Monday, 30 May 2011

Toad in the Hole

I believe in the old adage "ne'er cast a clout 'til May is out", and even though June is almost upon us, on a day like this, I crave comfort food. Something like Toad in the Hole.

The key is getting the batter right; not enough flour, and you end up with sausage omelette. Too much, and you've got a stodgy mess.

I have experimented and have come up with my ideal recipe. It makes enough for two, if you're not planning on having spuds with it. If you fancy mash or roasties, then there should be enough for four people. Just add more sausages. I prefer it without spuds, serving it with veg and  decent onion gravy.

One final comment; it's not a dish for the faint hearted. The fat from the sausages, if you're not going veggie, adds to the taste of the batter, and you will need a fair amount of oil in the dish in any case. I like my Yorkie pudding to be crispy on on the outside, and moist in the middle. Not uncooked, mind. The crispiness comes from the oil. Add less, and you will have a perfectly fine Yorkie, just not a crispy one.


For the batter:
½ cup of flour
1 cup of milk
1 egg
Salt and pepper

Sausages - 2-3 per person

Vegetable or sunflower oil

Add the ingredients to a bowl

Whisk vigorously

Leave to rest

Preheat the oven to about 220°C

At this stage, I add a couple of ice cubes - I don't know why this works, it does

Pour the oil into a non-stick dish - I tend to make sure that there is a 2-3mm coating on the bottom. Also bear in mind that if you are using meat sausages, these will release oil, and add to what you have

Cook the sausages for about 10 minutes

After the 10 minutes is up, take the dish out of the oven, quickly turn the sausages and then add the batter - the batter needs to be added whilst the oil is very hot, so be careful when doing this

Return to the oven, and turn the temp down to 200°C

Cook for 25 minutes

There you have it, perfect comfort food!

Wednesday, 25 May 2011

Eaten Back to Life

Interesting fact: there are no good Italian bands.

One of my favourite things to do is to make interesting recipes using leftovers - particularly roast chicken carcasses.  All too often we throw them away even though there are so many nice piss-easy recipes you can make with them.  For this recipe I'll describe how to make the stock and the risotto, but the stock is useful for many other recipes too and tastes way better than stock cubes.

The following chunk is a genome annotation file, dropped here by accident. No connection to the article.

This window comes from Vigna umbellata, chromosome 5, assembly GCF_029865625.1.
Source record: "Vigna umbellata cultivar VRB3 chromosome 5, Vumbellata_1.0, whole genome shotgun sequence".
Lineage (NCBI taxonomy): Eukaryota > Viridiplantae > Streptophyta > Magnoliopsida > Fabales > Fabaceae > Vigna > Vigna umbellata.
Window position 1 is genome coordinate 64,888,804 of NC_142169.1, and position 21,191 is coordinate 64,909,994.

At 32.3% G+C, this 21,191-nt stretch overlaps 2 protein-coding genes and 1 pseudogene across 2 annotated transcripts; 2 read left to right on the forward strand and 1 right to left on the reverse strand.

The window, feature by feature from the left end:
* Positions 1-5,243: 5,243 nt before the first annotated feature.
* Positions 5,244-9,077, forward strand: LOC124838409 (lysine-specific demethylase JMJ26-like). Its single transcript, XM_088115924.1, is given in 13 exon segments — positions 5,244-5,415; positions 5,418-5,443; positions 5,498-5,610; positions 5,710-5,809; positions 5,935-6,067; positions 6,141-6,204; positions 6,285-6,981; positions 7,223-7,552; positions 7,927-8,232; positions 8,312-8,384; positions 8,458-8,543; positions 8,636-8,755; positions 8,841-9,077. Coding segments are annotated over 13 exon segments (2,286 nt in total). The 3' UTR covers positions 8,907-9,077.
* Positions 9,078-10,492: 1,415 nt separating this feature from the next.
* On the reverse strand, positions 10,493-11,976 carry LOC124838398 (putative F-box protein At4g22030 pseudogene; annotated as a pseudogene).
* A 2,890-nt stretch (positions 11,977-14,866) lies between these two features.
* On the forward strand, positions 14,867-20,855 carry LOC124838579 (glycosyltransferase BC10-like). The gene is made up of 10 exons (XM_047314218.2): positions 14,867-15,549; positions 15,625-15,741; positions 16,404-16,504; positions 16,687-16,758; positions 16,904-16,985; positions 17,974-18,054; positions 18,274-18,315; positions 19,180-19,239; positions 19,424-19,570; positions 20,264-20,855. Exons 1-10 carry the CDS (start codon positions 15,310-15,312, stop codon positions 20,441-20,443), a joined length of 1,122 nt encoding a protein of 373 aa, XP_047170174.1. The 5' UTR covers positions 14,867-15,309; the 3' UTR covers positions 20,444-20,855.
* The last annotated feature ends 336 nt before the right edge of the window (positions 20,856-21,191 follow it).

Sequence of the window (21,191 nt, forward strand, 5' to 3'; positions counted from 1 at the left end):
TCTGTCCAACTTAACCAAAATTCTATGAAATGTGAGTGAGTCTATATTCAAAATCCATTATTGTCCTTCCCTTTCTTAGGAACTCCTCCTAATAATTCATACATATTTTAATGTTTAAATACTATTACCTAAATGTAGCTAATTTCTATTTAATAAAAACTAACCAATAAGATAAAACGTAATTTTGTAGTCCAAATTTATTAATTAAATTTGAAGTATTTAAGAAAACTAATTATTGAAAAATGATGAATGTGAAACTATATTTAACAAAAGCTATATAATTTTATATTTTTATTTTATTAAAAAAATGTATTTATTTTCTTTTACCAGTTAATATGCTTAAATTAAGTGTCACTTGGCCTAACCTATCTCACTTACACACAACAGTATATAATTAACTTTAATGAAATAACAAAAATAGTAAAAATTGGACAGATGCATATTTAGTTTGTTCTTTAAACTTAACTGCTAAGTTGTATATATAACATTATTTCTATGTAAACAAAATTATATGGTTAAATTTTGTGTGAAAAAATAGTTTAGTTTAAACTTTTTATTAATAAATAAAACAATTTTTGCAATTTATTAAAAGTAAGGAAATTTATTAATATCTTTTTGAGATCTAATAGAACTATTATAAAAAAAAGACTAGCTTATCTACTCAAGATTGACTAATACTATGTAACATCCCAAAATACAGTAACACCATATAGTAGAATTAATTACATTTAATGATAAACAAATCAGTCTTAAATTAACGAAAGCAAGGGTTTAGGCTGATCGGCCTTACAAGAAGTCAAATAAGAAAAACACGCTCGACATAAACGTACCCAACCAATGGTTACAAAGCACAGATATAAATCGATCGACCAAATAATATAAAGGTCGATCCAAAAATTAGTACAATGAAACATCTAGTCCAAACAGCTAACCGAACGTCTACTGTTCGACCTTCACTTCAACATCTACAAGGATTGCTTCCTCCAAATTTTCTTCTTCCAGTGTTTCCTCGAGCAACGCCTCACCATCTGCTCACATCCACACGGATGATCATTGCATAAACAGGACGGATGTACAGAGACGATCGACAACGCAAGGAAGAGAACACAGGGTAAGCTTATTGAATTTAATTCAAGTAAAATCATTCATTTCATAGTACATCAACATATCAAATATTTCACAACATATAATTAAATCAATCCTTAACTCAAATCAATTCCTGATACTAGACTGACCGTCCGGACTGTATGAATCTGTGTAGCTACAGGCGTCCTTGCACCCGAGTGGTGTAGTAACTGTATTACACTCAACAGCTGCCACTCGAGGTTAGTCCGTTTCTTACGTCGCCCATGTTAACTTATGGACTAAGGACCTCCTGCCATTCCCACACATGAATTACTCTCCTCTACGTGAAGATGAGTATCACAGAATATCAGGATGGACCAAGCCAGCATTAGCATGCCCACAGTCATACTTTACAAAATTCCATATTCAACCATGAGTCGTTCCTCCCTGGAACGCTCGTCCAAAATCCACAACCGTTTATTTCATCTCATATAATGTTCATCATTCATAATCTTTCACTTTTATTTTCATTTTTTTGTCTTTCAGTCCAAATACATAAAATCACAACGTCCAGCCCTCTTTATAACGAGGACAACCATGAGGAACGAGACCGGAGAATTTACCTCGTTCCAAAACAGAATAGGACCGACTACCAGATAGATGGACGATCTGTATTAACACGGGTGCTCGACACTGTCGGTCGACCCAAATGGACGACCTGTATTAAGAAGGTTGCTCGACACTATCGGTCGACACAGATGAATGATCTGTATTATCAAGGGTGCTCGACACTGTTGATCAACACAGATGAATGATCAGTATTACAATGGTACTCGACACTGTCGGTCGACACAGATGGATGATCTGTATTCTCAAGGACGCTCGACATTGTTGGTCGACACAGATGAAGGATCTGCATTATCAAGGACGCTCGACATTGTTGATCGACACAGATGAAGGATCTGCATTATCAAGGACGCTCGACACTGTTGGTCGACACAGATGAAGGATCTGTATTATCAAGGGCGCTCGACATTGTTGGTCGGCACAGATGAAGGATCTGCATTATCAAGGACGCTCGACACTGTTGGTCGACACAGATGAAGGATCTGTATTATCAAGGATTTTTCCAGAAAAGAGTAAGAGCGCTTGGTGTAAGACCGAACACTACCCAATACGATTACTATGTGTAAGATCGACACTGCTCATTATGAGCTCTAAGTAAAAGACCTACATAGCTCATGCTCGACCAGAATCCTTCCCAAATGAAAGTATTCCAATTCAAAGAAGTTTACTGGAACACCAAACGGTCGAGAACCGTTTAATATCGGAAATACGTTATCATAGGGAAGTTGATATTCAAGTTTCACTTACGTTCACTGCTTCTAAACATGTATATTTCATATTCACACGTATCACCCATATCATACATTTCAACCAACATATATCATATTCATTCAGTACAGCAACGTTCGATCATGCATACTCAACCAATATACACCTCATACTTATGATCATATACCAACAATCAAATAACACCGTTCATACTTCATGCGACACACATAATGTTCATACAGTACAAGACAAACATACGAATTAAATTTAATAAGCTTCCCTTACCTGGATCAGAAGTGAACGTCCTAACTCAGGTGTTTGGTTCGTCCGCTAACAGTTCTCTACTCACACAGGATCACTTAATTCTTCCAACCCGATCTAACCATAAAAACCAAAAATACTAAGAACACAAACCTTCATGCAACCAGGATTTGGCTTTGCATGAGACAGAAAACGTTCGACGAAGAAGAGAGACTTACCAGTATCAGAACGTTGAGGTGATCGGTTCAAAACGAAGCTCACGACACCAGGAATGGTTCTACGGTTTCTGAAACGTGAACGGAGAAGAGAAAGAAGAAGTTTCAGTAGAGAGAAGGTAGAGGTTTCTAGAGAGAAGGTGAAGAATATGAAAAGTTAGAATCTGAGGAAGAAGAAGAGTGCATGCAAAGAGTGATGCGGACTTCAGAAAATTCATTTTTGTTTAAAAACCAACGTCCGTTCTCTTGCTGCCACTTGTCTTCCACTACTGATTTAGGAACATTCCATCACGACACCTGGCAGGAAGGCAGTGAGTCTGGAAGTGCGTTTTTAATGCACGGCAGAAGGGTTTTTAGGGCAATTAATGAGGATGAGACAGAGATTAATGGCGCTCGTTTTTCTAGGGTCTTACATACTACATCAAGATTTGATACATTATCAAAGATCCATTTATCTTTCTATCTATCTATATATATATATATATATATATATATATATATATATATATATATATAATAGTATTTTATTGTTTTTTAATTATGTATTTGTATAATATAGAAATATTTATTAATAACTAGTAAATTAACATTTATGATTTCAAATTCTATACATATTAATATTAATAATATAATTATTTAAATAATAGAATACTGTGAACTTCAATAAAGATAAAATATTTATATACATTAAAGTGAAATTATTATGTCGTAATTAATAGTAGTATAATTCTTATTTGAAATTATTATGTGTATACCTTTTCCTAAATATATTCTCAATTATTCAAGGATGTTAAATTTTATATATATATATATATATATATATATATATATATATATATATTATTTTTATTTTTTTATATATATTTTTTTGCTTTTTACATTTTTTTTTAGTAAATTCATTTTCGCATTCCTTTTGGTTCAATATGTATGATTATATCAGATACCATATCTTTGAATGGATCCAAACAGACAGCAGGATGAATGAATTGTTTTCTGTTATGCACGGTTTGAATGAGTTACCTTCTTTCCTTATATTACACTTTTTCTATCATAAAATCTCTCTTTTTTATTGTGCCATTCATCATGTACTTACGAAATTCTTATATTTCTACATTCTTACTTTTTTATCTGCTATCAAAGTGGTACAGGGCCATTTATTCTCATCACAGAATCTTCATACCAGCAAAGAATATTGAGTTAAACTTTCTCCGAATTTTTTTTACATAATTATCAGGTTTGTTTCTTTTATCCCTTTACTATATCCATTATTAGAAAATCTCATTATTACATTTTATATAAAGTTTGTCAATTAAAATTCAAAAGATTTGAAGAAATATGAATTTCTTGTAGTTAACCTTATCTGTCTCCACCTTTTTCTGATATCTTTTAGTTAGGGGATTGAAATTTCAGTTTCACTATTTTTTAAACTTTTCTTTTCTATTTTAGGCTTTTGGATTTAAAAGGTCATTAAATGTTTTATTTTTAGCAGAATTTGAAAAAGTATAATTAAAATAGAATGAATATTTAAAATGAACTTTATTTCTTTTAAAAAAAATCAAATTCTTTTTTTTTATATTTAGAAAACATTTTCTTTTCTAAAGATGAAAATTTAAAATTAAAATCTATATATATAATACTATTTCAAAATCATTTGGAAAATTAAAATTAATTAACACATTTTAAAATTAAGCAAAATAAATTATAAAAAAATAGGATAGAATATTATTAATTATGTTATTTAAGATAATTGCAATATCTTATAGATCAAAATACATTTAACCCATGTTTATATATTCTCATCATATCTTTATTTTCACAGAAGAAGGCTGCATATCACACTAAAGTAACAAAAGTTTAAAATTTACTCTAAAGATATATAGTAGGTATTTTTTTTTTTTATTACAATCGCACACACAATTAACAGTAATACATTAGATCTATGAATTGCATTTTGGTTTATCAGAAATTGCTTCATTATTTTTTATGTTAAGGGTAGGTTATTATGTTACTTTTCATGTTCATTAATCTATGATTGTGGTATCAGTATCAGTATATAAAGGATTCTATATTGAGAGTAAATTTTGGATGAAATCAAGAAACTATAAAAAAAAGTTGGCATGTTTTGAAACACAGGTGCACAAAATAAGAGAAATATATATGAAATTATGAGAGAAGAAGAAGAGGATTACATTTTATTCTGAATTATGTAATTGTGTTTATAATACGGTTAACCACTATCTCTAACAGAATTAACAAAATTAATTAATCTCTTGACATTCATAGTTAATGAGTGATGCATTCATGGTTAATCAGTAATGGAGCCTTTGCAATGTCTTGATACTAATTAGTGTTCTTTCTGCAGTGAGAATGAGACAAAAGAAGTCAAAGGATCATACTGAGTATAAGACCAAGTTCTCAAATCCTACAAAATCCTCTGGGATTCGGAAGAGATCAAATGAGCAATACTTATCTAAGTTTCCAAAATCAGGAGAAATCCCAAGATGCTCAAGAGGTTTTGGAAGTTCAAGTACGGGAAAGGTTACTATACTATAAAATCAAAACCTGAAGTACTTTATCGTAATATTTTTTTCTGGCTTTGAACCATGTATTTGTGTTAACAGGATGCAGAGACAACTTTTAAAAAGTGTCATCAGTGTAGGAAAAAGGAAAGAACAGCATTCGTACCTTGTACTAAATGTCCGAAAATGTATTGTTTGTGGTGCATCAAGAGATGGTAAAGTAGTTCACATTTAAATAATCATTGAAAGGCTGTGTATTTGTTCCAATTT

Ingredients (stock - makes about 1.5 litres):
  • 1 x leftover roast chicken carcass
  • 2 x sticks of celery
  • 1 x large onion
  • 2 x carrots
  • 1 x leeks
  • 2 x bay leaves
  • 2 x garlic cloves
  • 1 x tbsp olive oil
Ingredients (risotto - serves 4)
  • 400g arborio/carnaroli rice
  • 2 x garlic cloves
  • A few handfuls of kale leaves
  • Chicken stripped from the carcass
  • 150g chestnut mushrooms
  • 6 x slices of good quality streaky bacon/pancetta
  • 1 x red onion
  • 2 x bay leaves
  • A few sprigs of lemon thyme
  • Glass of dry white wine
  • Salt and freshly ground black pepper
  • A few knobs of butter
  • 100g freshly grated parmesan (not the powdered or ready grated crap

1) To make the stock, strip all the chicken meat from the carcass and set it aside in the fridge.  Heat the oil and chuck all the roughly chopped veg into a big saucepan, stirring occasionally, until the onions, leeks and celery have softened.  Don't bother peeling anything as long as it's clean.  Then chuck the chicken carcass in, cover with water, add the bay leaves and bring it to the boil.  Simmer briskly for about 2 hours and skim it occasionally.  Don't add seasoning at this stage as you will season the final product.  If you want to make this in advance, let it cool, then strain it and chill it in the fridge, where it will keep for a few days.

2) When you're ready to start the risotto, make sure you have your stock to one side in a saucepan and keep it hot.  Finely dice the onion, slice the mushrooms and chop the bacon/pancetta into small strips.  Heat the bacon in a heavy-based saucepan so that it goes crispy and the fat renders down, stirring and adding a little butter if necessary to stop it sticking too much, then add the onion and mushrooms and cook them gently until it's softened.  Next, add the rice for a couple of minutes, stirring all the time, and add the wine to deglaze the pan.

3) Using your wanking arm, keep stirring the rice at all times - this releases the starch and gives it its creamy texture. When the wine has almost entirely evaporated, lower the heat to medium and add a ladle of stock and the lemon thyme, tied together with an elastic band.   When that has evaporated, add another ladle, and so on, for about 12 minutes until the rice is al dente.  Add the seasoning little by little and don't be too overzealous with the salt as this recipe contains bacon (which is obviously salty), parmesan and chicken that's already been seasoned from the first time it got cooked.

4) Chop up the kale and stir it into the risotto, along with the reserved chicken, for the last few minutes of cooking.  Beat in some cold butter and the parmesan right at the end - this is called a mantecatura and it makes a silky smooth risotto.

5) Remove the bay leaves and thyme sprigs and serve it to your girlfriend, who will love you.